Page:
Take the 2-minute tour ×
Stack Overflow is a question and answer site for professional and enthusiast programmers. It's 100% free, no registration required.

With this table:

CREATE TABLE test_insert (
    col1 INT,
    col2 VARCHAR(10),
    col3 DATE
)

the following code takes 40 seconds to run:

import pyodbc

from datetime import date


conn = pyodbc.connect('DRIVER={SQL Server Native Client 10.0};'
    'SERVER=localhost;DATABASE=test;UID=xxx;PWD=yyy')

rows = []
row = [1, 'abc', date.today()]
for i in range(10000):
    rows.append(row)

cursor = conn.cursor()
cursor.executemany('INSERT INTO test_insert VALUES (?, ?, ?)', rows)

conn.commit()

The equivalent code with psycopg2 only takes 3 seconds. I don't think mssql is that much slower than postgresql. Any idea on how to improve the bulk insert speed when using pyodbc?

EDIT: Add some notes following ghoerz's discovery

In pyodbc, the flow of executemany is:

  • prepare statement
  • loop for each set of parameters
    • bind the set of parameters
    • execute

In ceODBC, the flow of executemany is:

  • prepare statement
  • bind all parameters
  • execute
share|improve this question
    
Try using an explicit transaction. –  Lasse V. Karlsen Apr 17 '11 at 13:55
    
Reading stackoverflow.com/questions/1063770/…, it doesn't seem like pyodbc has support for explicit transaction. –  sayap Apr 17 '11 at 14:26
    
That's not the way I read it. You turn off auto-commit, and have to explicitly call rollback or commit. However, I have no idea if it makes a difference or not, but it would be something I would try myself. –  Lasse V. Karlsen Apr 17 '11 at 15:31
    
What you described is exactly what my code does. Autocommit is off by default. –  sayap Apr 17 '11 at 15:32
    
I don't see any reason for this to be slow. What version of SQL Server, and is the installation a standard installation, i.e. no funny configs etc? Like running databases from USB etc? You can also try and attach SQL Profiler to the db and see if you can spot where the inefficiency comes from, but your equivalent code in c# executes in less than 3 seconds on my pc. –  Ryk Apr 18 '11 at 3:10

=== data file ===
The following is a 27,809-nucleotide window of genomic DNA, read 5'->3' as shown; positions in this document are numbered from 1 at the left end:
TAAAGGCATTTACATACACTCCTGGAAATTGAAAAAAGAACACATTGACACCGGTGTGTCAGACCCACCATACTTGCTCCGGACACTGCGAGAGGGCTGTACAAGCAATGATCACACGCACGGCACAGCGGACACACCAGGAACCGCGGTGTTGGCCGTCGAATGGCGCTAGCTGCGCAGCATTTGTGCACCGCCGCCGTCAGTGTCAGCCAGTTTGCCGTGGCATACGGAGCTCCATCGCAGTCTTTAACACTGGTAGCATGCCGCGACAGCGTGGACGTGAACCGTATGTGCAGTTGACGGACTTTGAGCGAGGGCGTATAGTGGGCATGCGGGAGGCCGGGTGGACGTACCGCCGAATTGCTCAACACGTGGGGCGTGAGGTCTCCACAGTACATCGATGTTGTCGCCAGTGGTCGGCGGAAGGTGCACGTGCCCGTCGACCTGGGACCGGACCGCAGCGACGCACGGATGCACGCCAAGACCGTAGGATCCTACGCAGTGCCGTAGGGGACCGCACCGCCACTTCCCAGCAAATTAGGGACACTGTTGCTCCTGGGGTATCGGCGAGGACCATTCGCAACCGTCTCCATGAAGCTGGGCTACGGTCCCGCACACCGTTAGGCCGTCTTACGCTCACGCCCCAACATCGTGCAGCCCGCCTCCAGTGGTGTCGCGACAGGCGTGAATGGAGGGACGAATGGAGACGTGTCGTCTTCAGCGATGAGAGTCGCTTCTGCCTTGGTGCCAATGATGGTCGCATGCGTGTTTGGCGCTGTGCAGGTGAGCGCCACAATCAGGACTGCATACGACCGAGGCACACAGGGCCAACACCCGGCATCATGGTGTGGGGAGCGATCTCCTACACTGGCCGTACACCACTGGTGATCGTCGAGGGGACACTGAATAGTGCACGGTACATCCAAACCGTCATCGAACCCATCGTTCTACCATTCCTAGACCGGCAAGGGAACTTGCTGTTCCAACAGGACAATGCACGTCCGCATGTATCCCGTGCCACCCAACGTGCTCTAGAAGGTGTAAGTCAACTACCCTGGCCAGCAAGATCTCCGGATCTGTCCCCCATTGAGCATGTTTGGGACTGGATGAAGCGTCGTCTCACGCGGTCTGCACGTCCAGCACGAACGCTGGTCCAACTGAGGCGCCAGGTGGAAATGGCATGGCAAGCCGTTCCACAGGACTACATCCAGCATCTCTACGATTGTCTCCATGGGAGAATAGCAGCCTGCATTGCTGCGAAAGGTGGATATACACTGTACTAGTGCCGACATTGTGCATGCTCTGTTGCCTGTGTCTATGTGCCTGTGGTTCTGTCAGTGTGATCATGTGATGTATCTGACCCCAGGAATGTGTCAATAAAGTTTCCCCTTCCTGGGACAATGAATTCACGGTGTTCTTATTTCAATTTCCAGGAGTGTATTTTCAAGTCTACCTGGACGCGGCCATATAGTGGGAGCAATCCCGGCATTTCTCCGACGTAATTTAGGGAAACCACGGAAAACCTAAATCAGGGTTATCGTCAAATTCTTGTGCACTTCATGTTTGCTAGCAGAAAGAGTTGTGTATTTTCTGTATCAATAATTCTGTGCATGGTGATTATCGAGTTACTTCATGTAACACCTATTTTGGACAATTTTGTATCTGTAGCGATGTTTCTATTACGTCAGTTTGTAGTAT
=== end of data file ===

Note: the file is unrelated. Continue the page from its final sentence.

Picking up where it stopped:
show 1 more comment

2 Answers 2

up vote 3 down vote accepted

I was having a similar issue with pyODBC inserting into a SQL Server 2008 DB using executemany(). When I ran a profiler trace on the SQL side, pyODBC was creating a connection, preparing the parametrized insert statement, and executing it for one row. Then it would unprepare the statement, and close the connection. It then repeated this process for each row.

I wasn't able to find any solution in pyODBC that didn't do this. I ended up switching to ceODBC for connecting to SQL Server, and it used the parametrized statements correctly.

share|improve this answer
    
Thanks for confirmation and tips. I have filed this as code.google.com/p/pyodbc/issues/detail?id=250 –  sayap Mar 29 '12 at 23:33
add comment

Tried both ceODBC and mxODBC and both were also painfully slow. Ended up going with an adodb connection with help from http://www.ecp.cc/pyado.html. Total run time improved by a factor of 6!

comConn = win32com.client.Dispatch(r'ADODB.Connection')
DSN = 'PROVIDER=Microsoft.Jet.OLEDB.4.0;DATA SOURCE=%s%s' %(dbDIR,dbOut)
comConn.Open(DSN)

rs = win32com.client.Dispatch(r'ADODB.Recordset')
rs.Open('[' + tblName +']', comConn, 1, 3)

for f in values:
    rs.AddNew(fldLST, f)

rs.Update()
share|improve this answer
add comment

Your Answer

 
discard

By posting your answer, you agree to the privacy policy and terms of service.

Not the answer you're looking for? Browse other questions tagged or ask your own question.